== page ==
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I have this implementation of the sieve of Eratosthenes in Clojure:

(defn sieve [n]
  (loop [last-tried 2 sift (range 2 (inc n))]
      (or (nil? last-tried) (> last-tried n))
      (let [filtered (filter #(or (= % last-tried) (< 0 (rem % last-tried))) sift)]
        (let [next-to-try (first (filter #(> % last-tried) filtered))]
        (recur next-to-try filtered))))))

For larger n (like 20000) it ends with stack overflow. Why doesn't tail call elimination work here? How to fix it?

share|improve this question
As a side note, but this is not the sieve of Eratosthenes. SoE performs no remainder operations, just addition and "crossing out". See for an extended discussion (it's a great read!); for a beautiful "incremental" SoE implementation in Clojure by Christophe Grand, see… (it's also the fastest version I've seen so far). – Michał Marczyk Jun 5 '10 at 14:18
@Michał Marczyk thanks. I would say that "crossing out" is equivalent of "filtering", and "addition" in this algorithm is equivalent of "multiplication" and consequently "remainder". – Konrad Garus Jun 5 '10 at 14:32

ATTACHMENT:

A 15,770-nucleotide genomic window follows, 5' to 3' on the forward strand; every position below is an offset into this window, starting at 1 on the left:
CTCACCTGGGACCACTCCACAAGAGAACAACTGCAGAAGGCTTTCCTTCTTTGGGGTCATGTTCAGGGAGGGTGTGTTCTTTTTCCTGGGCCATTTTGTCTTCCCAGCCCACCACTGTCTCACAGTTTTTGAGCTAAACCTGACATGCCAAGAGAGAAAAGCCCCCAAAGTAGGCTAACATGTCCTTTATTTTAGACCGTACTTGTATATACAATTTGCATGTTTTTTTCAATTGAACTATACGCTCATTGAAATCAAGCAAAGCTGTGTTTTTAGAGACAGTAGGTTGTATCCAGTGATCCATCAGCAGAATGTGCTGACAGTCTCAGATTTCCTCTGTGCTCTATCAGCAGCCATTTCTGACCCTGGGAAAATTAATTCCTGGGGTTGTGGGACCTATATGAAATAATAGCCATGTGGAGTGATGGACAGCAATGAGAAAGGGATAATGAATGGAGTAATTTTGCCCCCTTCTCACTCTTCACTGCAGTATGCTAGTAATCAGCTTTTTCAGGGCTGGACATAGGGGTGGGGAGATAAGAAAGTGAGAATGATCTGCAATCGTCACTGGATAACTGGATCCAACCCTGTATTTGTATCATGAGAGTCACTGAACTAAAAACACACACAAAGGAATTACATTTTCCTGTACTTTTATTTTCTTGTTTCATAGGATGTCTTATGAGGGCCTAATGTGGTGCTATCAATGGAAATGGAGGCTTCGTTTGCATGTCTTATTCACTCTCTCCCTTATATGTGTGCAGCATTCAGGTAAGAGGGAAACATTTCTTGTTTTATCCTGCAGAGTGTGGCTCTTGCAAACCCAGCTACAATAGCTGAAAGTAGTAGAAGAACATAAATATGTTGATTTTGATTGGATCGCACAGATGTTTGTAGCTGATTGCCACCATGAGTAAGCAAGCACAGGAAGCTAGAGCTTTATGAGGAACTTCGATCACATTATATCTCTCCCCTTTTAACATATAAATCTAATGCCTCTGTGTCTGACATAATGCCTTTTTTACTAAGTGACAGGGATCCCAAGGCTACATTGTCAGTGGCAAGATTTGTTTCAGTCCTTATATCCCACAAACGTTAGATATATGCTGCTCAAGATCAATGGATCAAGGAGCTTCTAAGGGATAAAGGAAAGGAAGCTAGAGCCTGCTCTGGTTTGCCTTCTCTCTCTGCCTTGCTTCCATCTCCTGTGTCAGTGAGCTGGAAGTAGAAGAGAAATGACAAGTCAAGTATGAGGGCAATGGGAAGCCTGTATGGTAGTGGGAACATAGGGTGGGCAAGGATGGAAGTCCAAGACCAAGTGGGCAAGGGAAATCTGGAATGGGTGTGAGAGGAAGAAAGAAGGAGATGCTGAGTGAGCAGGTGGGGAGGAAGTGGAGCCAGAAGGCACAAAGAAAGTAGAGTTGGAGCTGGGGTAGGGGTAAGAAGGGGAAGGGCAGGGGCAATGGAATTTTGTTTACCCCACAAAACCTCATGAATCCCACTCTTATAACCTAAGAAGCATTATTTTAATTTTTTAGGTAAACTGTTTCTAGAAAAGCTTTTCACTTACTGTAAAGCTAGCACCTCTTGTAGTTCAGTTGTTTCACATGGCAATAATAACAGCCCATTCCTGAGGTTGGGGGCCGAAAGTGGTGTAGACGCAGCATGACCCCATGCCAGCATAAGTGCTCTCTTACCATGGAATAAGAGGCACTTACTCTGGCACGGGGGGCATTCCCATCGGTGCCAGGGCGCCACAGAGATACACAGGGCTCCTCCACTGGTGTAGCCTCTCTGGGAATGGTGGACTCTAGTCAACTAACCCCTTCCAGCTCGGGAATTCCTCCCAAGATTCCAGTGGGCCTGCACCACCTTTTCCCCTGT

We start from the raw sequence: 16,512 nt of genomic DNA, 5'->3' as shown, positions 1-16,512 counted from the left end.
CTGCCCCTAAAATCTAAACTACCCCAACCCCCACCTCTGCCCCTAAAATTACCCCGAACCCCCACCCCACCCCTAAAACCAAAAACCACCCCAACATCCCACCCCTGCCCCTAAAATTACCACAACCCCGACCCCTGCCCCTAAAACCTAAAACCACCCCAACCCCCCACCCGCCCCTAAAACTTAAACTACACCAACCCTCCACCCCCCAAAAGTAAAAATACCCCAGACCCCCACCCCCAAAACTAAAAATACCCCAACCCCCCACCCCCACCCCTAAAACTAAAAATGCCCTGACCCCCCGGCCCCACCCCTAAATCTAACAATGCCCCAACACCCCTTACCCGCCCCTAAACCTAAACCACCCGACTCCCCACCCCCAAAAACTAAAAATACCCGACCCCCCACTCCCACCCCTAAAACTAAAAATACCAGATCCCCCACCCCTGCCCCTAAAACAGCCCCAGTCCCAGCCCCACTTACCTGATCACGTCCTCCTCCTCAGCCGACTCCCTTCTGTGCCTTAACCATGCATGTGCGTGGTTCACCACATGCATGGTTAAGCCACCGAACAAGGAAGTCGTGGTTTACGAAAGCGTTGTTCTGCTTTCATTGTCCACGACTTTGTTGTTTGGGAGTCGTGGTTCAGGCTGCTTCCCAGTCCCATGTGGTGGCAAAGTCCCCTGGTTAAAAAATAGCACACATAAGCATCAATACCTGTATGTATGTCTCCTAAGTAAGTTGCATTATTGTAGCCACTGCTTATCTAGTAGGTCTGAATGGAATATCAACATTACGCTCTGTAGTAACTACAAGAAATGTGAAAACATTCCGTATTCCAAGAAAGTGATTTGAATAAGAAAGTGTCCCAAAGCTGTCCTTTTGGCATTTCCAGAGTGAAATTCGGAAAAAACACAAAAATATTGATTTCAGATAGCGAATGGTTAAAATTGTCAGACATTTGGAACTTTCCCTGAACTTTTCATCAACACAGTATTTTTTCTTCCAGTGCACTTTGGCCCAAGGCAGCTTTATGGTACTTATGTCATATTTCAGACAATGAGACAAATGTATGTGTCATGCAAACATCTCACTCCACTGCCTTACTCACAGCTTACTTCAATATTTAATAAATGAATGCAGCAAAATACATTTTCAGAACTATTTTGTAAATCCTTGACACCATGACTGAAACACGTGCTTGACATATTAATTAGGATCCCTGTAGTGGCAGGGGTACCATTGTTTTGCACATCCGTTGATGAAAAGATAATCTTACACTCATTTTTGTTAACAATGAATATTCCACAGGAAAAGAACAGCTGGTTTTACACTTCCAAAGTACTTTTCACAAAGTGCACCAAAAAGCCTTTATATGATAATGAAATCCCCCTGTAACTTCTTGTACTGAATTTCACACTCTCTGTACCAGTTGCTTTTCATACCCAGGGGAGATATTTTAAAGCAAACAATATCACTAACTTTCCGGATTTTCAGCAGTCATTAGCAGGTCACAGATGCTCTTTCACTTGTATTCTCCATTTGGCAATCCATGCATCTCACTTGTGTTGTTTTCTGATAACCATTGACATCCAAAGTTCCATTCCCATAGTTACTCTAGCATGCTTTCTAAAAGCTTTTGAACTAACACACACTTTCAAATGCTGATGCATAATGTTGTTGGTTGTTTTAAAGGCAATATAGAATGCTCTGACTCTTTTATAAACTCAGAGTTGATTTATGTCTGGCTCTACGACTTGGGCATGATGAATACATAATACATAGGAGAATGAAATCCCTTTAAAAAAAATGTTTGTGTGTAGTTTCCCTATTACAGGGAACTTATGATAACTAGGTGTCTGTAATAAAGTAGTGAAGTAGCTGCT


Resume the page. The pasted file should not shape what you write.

Not really. The result is, of course, the same, but the algorithmic complexity is wildly different. – Michał Marczyk Jun 5 '10 at 14:33
up vote 11 down vote accepted

Problem: filter does lazy evaluation, so each new level of filtering hangs around on the call stack.

Fix: Change (filter ...) to (doall (filter ...)).

See the explanation here.

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If you look at the backtrace

 (sieve 200000)
 (catch java.lang.StackOverflowError e
  (.printStackTrace e)))

it looks like this:

at clojure.lang.LazySeq.sval(
at clojure.lang.LazySeq.seq(
at clojure.lang.RT.seq(
at clojure.core$seq__4176.invoke(core.clj:103)
at clojure.core$filter__5033$fn__5035.invoke(core.clj:1751)
at clojure.lang.LazySeq.sval(
at clojure.lang.LazySeq.seq(

It's too many filters that's causing the overflow, not the loop.

Unfortunately, I don't see an obvious solution for this.

share|improve this answer
The clue was in the LazySeq. Clojures implementation of Laziness has a few gotchas this being one of them. – Jeremy Wall Jun 6 '10 at 4:40

I second Michal Marczyk's comment about checking out cgrande's beautiful incremental SoE. I did some really primitive benchmarks and put them up at, for those curious about lazy prime generator performance.

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